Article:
The brain and spinal cord are surrounded by layers of tissue. These layers are called the meninges. When these layers becomes swollen and irritated, it is called meningitis. The swelling in these layers can put pressure on the brain and spinal cord. The most common forms of meningitis include:
The Spinal Cord and Meninges
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Viral meningitis may be caused by several viruses. Examples include:
Viruses can be spread in numerous ways including:
Contact with fluids from the cough or sneeze of an infected person
Contact with feces from an infected person
Close personal contact with someone who is sick
Through insect bites
Viral meningitis is more common in children under 5 years old. Other factors that may increase the chance of viral meningitis include:
Conditions that weaken the immune system, such as
HIV Treatments that suppress the immune system
Crowded, unsanitary conditions
Season—summer and early fall
Symptoms of viral meningitis include:
Stiff, sore neck
Sensitivity to bright lights
Symptoms in newborns and infants include:
High fever—especially unexplained high fever
Feeding poorly or refusing to eat
Tautness or bulging of soft spots between skull bones
The doctor will ask about your symptoms and medical history. A physical exam will be done. The doctor will focus on the nervous system.
To help rule out other causes of the inflammation, your doctor may need images of the brain, spine, and skull. Imaging tests may include:
Viral meningitis has symptoms similar to bacterial meningitis.
To make sure you do not have bacterial meningitis, the following tests of your bodily fluids may be done:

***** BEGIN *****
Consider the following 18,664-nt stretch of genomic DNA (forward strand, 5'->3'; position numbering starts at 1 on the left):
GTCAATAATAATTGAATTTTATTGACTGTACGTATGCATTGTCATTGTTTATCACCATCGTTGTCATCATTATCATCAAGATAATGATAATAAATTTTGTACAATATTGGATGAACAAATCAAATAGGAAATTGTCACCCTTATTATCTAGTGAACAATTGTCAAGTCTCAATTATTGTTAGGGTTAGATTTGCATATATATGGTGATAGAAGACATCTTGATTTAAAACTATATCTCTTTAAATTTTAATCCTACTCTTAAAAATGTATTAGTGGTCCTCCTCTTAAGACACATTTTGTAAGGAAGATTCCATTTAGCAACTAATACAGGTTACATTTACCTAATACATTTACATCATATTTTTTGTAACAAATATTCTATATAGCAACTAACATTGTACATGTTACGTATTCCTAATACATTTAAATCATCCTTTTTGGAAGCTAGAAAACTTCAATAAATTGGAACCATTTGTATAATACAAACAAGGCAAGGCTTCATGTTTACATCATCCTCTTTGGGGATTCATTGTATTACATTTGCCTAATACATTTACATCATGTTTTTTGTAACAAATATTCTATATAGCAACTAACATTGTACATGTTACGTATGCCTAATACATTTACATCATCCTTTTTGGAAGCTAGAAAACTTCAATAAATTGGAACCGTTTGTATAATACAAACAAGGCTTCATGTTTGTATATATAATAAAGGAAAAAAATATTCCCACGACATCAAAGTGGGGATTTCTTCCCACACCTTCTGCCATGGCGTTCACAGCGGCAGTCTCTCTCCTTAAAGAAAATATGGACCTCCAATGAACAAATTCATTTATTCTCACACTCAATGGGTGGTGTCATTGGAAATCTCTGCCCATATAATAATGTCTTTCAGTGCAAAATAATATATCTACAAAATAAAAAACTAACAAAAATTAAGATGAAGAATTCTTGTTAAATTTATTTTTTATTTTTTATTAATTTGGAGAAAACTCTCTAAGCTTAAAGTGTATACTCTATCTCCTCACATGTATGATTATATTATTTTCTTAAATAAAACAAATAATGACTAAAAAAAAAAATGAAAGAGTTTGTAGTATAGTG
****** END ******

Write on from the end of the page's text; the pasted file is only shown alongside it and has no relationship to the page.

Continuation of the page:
—to evaluate cerebralspinal fluid that surrounds the spinal cord and brain
Tests of pus from skin infections
Rest and fluids
Nonsteroidal anti-inflammatory drugs (NSAIDs)
Note: Aspirin is not recommended for children with a current or recent viral infection. Check with your doctor before giving your child aspirin.
Antibiotics may be given for 2-3 days while the doctor waits for test results—antibiotics are not effective in treating viral infections
IV antiviral drugs—for severe infections—few viruses can be treated this way
To reduce your chance of a viral infection:
Wash your hands
If you are in close contact with an infected person After you change the diaper of an infected infant Regularly wash objects and surfaces touched by children. Use a diluted bleach solution.
Ask your doctor about appropriate vaccinations, especially if you've never had measles, mumps, rubella, and chickenpox.
To prevent infections spread by mosquito bites:
Follow local public health recommendations for reducing mosquitoes near your home. Take steps to avoid being bitten by mosquitoes. Use insect repellent and appropriate clothing when outdoors. Avoid areas or being outside when mosquitoes are prevalent.
If you are contemplating a pregnancy:
Be sure you are protected from common diseases like chickenpox. Ask your doctor about recommended vaccinations. Avoid all contact with rodents during pregnancy. RESOURCES:
Centers for Disease Control and Prevention
Meningitis Foundation of America
https://mfa.nationbuilder.com CANADIAN RESOURCES:
Public Health Agency of Canada
Enteroviral meningitis. EBSCO DynaMed Plus website. Available at:
. Updated September 8, 2015. Accessed September 27, 2015.
Viral meningitis. Centers for Disease Control and Prevention website. Available at:
...(Click grey area to select URL) Updated April 1, 2014. Accessed August 27, 2014.
Last reviewed May 2018 by
David Horn, MD Last Updated: 8/27/2014